One of the decisions I had to make in choosing a new phone/wireless devices is what kind of text input I wanted. Some devices, like Smartphones, use a traditional 12-button phone keypad. Since each key has 3 or 4 letters on it, you are required to use one of two methods for entering text.
“Multi-tap” requires you to tap each key a certain number of times to enter the desired letter. For example, to type the word “Hello” in multi-tap, you would hit 5533555(pause)555(pause)666. That’s 13 keypresses and two pauses to type one word. Not the most efficient or speedy way to enter text.
Predictive text input (a.k.a. T9) uses software and a word dictionary to guess what word you are entering, requiring you to hit each key only once. For example, to type “Hello” in T9, you would hit 43556. The predictive software knows there are only so many words that can be spelled with that combination of keys. In the event that there are more than one possible words available, you can choose which one you meant. Predictive input is faster than multi-tap, since you’re using fewer keypresses, but it can be frustrating and/or difficult to enter unusual words like usernames, email addresses, and URLs.
For a device with a traditional 12 key number pad, these are pretty much your only two options. Neither are very effective for entering large amounts of text. SMS/text messages are usually fine, but I’d never try to compose a long email with either of them. Instant messaging presents a unique challenge for a device with a keypad. Unless the person you’re chatting with is also using a phone keypad, they’ll almost always be able to type faster than you.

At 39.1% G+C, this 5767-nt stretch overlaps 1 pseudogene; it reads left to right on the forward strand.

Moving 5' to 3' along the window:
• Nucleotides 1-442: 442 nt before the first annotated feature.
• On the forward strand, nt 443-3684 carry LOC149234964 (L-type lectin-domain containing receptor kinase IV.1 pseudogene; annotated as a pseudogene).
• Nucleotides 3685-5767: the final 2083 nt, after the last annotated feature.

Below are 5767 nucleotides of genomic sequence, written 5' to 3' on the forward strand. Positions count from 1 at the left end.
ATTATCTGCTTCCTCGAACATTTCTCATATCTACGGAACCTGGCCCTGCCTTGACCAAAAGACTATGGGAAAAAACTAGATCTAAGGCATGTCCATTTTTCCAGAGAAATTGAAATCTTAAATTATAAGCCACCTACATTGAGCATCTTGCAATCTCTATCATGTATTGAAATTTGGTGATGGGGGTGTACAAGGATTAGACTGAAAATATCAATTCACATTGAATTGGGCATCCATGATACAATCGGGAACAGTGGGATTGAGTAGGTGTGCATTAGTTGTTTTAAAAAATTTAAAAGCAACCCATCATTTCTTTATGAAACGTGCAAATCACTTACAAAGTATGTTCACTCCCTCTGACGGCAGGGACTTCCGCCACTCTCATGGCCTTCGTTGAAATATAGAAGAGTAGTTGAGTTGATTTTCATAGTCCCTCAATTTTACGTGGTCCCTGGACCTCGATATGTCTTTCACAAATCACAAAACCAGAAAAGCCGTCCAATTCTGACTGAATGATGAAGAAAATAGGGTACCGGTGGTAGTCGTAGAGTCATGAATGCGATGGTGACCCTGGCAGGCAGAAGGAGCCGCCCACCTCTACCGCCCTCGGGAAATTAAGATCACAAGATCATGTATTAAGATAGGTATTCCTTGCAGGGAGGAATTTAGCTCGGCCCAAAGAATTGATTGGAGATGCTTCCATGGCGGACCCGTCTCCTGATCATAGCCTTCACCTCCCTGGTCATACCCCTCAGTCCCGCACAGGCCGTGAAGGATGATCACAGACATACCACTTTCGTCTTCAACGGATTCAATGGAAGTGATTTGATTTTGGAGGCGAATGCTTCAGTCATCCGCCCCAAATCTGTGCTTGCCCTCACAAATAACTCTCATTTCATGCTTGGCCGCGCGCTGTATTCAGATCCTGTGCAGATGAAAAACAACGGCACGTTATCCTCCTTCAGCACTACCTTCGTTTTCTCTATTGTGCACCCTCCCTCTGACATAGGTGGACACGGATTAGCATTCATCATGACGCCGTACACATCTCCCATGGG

The other common text input method for mobile devices is a thumbboard – a tiny QWERTY keyboard shrunken down to fit the phone. Devices such as the Treo 600/650, Sidekick/Sidekick II, and Blackberries use thumbboards.
The advantage of a QWERTY thumbboard is one key per letter and a familiar layout (for those comfortable with a full size QWERTY keyboard, anyway). Text input is generally much faster and more efficient on a thumbboard, though most require a learning period and some practice to get proficient. The downside of a thumbboard is that it usually makes the device bigger. Manufacturers have to strike a balance between how small they can make the thumbboard, and how much size it adds to the device.
The Treo 600/650 device is quite popular for its thumbboard, which is quite usable while not adding too much size (especially width) to the phone. RIM’s new Blackberry 7100t has a unique hybrid thumbboard. It’s a QWERTY keyboard, but there are two letters per key, and it uses predictive software to guess which word you’re typing, like T9. This allows the device to remain rather slim, while still providing a full keyboard for easy text input.
So which of these factors influenced me in my decision? On my MPX200, I was always signed in to MSN Messenger, and had it tied to my Hotmail account using Izymail as an IMAP gateway to keep everything in sync. Reading email was easy on the MPX200, but I rarely wrote more than very short emails, because of the time it took to enter text using T9. I’m rarely away from my laptops when I’m at home or at work, so it wasn’t essential for me to be able to write a lot of email on the go, but an easier text input method would make instant messaging easier, which I did do a fair amount of on the Smartphone.
Decision: I wanted a more flexible text input method than a 12-key number pad, but something that didn’t make the device too bulky. I’ve been very happy with my choice (which, of course, I’m not going to reveal just yet).
Next up: display, applications/OS, connectivity, PIM syncing, and more.